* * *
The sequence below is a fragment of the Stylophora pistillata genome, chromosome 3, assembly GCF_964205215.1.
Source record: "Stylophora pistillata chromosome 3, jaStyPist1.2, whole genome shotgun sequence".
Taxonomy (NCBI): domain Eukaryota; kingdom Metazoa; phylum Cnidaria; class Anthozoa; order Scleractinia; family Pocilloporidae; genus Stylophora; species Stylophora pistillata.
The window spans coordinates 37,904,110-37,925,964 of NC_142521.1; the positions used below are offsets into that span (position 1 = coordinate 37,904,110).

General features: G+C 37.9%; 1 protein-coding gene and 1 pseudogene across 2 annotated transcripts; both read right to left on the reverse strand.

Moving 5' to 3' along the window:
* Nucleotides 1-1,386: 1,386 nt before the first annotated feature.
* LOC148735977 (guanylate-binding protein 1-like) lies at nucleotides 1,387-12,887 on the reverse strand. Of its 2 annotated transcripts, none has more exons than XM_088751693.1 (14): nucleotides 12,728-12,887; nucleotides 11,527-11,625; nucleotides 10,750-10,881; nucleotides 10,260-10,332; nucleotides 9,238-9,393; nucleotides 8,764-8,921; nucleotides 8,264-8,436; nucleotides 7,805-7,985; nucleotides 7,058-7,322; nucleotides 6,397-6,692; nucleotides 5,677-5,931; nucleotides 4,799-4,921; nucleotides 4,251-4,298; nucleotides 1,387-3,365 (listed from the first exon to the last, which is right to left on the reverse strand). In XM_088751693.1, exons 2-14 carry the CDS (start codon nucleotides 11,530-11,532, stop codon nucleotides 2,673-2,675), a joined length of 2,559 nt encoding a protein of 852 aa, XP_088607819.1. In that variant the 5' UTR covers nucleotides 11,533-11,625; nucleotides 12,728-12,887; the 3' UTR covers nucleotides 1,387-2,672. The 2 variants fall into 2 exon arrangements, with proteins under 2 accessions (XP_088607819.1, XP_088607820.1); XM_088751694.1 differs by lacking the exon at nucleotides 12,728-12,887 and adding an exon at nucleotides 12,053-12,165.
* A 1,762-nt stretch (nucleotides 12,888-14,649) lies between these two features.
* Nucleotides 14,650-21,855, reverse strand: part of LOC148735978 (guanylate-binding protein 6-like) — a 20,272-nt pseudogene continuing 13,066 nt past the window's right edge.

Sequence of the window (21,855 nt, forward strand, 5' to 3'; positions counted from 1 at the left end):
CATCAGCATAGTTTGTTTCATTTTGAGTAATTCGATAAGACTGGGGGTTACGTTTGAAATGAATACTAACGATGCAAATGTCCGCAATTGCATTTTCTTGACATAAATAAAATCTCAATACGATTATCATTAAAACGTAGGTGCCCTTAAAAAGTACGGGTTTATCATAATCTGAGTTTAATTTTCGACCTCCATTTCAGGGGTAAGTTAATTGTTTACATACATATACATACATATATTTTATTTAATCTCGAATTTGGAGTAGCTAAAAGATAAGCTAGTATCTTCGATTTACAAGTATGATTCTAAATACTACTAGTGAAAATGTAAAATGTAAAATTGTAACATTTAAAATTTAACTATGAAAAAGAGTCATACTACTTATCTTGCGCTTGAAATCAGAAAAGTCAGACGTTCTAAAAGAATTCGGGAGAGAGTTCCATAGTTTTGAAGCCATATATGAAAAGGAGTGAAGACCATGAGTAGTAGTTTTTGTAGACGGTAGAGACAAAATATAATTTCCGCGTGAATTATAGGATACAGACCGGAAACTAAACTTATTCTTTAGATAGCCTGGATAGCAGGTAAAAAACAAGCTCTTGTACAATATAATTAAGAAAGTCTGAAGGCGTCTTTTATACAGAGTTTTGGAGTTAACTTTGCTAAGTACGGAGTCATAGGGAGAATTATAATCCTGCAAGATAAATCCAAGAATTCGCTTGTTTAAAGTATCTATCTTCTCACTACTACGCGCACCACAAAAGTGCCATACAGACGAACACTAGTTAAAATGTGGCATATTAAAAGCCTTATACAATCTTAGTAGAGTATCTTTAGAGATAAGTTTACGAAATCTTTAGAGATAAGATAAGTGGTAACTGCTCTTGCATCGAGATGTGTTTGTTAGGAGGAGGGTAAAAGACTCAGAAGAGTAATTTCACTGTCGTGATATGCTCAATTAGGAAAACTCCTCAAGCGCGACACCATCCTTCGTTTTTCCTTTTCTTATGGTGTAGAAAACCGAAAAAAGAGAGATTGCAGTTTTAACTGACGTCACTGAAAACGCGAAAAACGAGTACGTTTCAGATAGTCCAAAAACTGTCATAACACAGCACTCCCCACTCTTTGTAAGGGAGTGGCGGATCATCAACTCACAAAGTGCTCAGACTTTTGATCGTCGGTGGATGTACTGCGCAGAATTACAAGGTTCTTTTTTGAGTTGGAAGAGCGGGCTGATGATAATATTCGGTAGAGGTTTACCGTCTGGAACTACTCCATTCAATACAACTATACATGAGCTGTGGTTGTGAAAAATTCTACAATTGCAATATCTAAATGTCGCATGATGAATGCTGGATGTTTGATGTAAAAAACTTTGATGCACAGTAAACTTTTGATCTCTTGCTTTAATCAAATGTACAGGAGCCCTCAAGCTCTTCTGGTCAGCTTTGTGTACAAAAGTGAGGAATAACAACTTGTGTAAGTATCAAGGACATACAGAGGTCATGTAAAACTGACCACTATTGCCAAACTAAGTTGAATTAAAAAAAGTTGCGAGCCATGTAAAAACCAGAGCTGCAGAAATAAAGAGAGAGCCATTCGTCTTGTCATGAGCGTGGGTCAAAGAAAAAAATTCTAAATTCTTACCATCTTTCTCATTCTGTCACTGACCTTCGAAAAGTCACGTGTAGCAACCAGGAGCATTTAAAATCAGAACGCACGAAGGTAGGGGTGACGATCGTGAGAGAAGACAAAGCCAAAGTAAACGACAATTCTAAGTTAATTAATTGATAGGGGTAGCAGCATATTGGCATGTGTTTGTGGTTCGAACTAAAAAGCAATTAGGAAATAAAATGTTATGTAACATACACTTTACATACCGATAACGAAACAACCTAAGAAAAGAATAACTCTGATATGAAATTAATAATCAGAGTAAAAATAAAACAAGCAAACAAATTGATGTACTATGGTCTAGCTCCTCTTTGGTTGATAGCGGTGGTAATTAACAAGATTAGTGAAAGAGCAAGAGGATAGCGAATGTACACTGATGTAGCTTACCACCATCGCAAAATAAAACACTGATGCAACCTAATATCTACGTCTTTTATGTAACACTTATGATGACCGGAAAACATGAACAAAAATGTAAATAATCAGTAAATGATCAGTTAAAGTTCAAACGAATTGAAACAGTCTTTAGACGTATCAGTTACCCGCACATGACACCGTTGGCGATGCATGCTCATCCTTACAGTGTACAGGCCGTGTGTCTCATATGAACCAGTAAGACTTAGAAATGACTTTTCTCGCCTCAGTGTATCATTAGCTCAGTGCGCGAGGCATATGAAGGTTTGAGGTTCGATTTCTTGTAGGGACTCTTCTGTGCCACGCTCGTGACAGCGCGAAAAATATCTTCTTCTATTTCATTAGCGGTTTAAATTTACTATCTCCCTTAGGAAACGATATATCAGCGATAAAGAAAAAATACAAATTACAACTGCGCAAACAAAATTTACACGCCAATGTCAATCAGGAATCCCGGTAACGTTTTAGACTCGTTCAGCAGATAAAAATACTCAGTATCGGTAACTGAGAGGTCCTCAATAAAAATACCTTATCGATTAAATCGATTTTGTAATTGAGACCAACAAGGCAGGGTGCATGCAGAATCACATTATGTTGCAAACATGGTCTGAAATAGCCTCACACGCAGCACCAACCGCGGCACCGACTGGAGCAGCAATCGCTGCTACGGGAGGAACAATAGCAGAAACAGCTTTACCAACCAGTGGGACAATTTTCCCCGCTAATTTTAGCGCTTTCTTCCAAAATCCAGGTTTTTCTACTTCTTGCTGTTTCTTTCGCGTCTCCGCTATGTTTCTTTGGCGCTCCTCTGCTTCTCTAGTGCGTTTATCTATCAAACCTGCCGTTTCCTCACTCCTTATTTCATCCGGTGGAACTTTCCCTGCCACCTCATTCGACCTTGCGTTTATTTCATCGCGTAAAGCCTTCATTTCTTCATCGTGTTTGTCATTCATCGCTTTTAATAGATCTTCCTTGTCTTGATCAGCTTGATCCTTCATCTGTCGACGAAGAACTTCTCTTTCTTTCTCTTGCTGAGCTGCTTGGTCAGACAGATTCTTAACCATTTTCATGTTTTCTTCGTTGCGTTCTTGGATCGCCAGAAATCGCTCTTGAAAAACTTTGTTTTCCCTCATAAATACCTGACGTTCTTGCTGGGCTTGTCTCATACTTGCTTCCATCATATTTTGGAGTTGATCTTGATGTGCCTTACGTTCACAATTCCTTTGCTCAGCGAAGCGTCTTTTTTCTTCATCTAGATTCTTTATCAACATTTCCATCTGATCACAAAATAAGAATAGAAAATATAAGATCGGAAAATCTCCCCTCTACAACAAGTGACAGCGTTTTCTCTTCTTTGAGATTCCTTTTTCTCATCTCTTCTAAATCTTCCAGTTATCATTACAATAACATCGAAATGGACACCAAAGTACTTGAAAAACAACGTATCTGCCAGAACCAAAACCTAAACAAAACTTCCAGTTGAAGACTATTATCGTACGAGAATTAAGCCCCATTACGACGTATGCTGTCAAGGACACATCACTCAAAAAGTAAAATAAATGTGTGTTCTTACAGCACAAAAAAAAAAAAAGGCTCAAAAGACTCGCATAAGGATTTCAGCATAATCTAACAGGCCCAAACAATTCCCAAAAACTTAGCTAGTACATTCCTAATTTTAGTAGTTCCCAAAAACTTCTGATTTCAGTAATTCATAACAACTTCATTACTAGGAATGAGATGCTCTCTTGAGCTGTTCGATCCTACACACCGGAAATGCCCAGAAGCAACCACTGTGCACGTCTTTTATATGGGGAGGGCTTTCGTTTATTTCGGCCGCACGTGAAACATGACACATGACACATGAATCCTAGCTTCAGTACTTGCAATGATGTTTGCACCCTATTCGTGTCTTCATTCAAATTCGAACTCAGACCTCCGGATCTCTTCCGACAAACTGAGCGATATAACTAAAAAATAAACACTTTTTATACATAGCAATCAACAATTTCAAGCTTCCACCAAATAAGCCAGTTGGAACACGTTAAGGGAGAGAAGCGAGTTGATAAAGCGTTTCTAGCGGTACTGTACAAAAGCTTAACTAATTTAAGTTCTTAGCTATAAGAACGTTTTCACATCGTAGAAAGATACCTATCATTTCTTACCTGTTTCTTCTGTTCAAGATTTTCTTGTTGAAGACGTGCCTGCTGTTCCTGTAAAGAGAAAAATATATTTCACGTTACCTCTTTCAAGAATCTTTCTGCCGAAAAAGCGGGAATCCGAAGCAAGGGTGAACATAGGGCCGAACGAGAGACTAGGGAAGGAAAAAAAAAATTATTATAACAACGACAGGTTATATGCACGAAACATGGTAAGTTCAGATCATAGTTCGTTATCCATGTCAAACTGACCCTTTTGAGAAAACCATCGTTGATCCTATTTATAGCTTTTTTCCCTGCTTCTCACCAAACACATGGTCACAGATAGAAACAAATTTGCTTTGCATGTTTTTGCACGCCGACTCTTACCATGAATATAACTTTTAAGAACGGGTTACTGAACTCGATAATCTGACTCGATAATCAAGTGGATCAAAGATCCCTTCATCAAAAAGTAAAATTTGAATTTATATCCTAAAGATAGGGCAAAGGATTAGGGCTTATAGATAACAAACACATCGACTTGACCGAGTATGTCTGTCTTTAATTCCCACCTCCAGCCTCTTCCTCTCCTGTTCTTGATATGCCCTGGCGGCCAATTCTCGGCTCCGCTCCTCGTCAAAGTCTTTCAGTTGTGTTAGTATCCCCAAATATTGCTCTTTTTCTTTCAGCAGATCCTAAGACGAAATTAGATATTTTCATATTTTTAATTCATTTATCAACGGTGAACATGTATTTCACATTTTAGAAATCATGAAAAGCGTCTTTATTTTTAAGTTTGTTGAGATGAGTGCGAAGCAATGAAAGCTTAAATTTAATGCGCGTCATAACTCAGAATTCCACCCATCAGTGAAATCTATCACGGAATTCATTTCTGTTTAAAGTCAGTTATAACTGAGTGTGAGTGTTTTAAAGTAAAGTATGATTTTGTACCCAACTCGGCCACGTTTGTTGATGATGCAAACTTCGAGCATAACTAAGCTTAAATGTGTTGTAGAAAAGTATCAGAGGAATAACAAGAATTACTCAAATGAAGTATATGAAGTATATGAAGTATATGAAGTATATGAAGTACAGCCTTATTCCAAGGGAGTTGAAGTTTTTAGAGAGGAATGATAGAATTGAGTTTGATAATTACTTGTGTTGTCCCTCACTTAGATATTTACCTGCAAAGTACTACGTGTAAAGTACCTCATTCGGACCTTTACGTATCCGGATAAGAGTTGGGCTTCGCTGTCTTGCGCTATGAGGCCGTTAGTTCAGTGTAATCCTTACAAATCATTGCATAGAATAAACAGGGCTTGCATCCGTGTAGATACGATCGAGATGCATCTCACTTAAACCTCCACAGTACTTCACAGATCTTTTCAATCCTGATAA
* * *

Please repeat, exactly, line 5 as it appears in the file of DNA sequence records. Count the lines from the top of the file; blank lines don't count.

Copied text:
General features: G+C 37.9%; 1 protein-coding gene and 1 pseudogene across 2 annotated transcripts; both read right to left on the reverse strand.